KUALA LUMPUR: Malaysian Rating Corp Bhd (MARC) expects Malaysia’s corporate bond and sukuk issuances for this year to hover in the range of RM90bil to RM100bil.
Group chief executive officer Datuk Jamaludin Nasir said the rating agency expected the bond and sukuk capital market to be challenging this year after achieving an issuance totalling RM120bil last year.
“Among these challenges include the economic conditions and global trends that can significantly impact capital markets,” he told reporters at the Lead Managers League Tables award ceremony here yesterday.
He said the uncertainty regarding economic growth, inflation rates and geopolitical factors might also create volatility and affect investor sentiment.
“Changes in regulations also have a profound impact on capital markets,” he said.
He said the upcoming regulatory reforms or shifts in policies might also introduce new compliance requirements and alter the operating landscape for market participants.
Jamaludin said the rapid advancements in technology such as artificial intelligence, blockchain and digital currencies could disrupt traditional financial systems and market structures.
Therefore, he said adapting to these technological changes and leveraging them for efficiency and innovation would be essential. However, Jamaludin said the corporate bond issuance is expected to continue as typically most of the issuance are project based.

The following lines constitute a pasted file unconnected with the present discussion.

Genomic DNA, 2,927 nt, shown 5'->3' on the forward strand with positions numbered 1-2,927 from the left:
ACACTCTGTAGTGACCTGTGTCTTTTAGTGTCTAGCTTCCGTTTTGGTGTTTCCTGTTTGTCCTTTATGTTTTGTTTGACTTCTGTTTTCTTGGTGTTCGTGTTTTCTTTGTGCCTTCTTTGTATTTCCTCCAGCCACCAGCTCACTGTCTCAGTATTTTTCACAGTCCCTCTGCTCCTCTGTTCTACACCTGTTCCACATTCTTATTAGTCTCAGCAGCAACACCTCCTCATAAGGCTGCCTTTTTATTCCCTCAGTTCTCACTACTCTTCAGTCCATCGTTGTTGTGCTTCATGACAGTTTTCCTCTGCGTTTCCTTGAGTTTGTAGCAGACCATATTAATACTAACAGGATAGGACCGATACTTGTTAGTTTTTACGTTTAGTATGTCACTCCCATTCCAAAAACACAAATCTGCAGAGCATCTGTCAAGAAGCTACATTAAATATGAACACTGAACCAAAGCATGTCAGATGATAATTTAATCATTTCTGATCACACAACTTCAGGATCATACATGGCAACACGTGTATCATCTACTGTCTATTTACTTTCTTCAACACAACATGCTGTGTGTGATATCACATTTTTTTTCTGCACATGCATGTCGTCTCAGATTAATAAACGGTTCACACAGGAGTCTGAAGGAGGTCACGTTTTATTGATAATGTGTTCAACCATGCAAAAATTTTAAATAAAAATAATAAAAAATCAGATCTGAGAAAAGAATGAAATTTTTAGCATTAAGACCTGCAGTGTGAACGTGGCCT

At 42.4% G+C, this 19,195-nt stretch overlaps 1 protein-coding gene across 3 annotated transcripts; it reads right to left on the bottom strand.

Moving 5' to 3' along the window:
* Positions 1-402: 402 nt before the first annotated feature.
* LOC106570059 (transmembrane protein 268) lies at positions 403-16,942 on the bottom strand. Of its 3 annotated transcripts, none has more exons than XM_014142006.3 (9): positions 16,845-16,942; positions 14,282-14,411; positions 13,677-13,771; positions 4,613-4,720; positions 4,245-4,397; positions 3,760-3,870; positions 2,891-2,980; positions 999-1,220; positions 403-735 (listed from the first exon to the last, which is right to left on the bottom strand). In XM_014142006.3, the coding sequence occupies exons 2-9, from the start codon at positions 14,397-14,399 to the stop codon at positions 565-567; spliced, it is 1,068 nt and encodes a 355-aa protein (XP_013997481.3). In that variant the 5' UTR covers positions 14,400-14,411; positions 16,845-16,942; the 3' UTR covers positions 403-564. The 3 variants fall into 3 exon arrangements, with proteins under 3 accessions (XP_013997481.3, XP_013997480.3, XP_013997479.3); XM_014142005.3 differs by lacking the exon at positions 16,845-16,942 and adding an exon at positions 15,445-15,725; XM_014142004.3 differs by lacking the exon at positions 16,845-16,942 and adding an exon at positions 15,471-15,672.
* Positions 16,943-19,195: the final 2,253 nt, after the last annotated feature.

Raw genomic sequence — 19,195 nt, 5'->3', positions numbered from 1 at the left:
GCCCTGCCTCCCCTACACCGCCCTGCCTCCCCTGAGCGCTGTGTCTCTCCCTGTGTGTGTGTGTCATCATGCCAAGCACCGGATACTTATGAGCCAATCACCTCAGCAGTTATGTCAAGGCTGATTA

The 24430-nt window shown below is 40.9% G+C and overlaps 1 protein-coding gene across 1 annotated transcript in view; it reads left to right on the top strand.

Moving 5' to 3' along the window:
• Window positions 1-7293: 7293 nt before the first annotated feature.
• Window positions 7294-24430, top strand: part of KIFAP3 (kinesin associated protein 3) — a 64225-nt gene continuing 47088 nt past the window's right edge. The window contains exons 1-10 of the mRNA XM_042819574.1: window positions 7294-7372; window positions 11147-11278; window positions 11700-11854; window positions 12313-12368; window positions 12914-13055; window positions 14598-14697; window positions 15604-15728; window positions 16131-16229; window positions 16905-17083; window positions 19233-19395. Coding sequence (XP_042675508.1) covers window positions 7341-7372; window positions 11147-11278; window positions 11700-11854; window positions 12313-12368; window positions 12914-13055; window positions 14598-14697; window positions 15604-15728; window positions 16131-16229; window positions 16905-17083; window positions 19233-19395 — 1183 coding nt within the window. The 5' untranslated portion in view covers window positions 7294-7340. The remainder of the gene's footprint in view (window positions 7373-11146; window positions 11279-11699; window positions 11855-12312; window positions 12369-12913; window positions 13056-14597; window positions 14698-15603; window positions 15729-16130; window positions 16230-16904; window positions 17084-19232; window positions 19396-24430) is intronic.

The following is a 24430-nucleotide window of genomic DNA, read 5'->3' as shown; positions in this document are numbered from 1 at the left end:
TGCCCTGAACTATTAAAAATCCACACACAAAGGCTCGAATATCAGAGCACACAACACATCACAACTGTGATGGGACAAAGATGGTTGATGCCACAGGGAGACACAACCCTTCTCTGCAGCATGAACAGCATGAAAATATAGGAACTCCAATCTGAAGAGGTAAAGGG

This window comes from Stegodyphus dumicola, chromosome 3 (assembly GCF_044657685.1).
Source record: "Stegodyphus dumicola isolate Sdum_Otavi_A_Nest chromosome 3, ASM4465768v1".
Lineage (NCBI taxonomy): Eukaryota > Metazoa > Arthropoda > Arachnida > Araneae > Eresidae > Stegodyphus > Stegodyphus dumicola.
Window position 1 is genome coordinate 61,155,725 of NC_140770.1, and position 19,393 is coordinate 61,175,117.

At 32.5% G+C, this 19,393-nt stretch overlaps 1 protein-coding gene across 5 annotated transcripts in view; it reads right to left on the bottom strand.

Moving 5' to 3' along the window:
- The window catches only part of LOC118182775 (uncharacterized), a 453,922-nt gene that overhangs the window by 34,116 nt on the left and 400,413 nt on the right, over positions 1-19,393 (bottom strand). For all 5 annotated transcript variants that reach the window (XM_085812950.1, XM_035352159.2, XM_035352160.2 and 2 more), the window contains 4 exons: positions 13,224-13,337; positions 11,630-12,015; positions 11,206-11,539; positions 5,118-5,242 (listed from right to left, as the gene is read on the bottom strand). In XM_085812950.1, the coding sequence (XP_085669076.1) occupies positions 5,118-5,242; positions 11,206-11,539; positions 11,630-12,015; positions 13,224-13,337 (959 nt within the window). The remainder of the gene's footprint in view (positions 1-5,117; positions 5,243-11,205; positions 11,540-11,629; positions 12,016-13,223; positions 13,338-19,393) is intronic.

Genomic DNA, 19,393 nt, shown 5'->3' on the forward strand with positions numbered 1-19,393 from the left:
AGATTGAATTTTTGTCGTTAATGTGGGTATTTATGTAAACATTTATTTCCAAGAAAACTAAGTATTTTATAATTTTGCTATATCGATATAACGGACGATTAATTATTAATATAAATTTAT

“Although we have a bit of lag for the first five months of the year, we hope that this will pick up in the second half of this year based on the issuance applications in the pipeline.
“In comparison to the regional market, Malaysia’s bond market has always been the more advanced and obviously a lot more competitive, whereby project sponsors will be able to achieve long-term financing projects from our market,” he said.
On the impact of the rise in overnight policy rates, Jamaludin said MARC expected that there would be some pushback by some clients and there would be a lot of pressure on project-based issuance as it would increase the issuance cost.
He said historically, 75% of the investors in the Malaysian bond and sukuk market are largely locals with the balance being foreign investors.
“It was also observed that the rising rates by the Federal Reserve have affected the capital. What we are seeing right now is that quite a number of the foreign investors are moving into fixed income and we are seeing slight growth in the market,” he said. — Bernama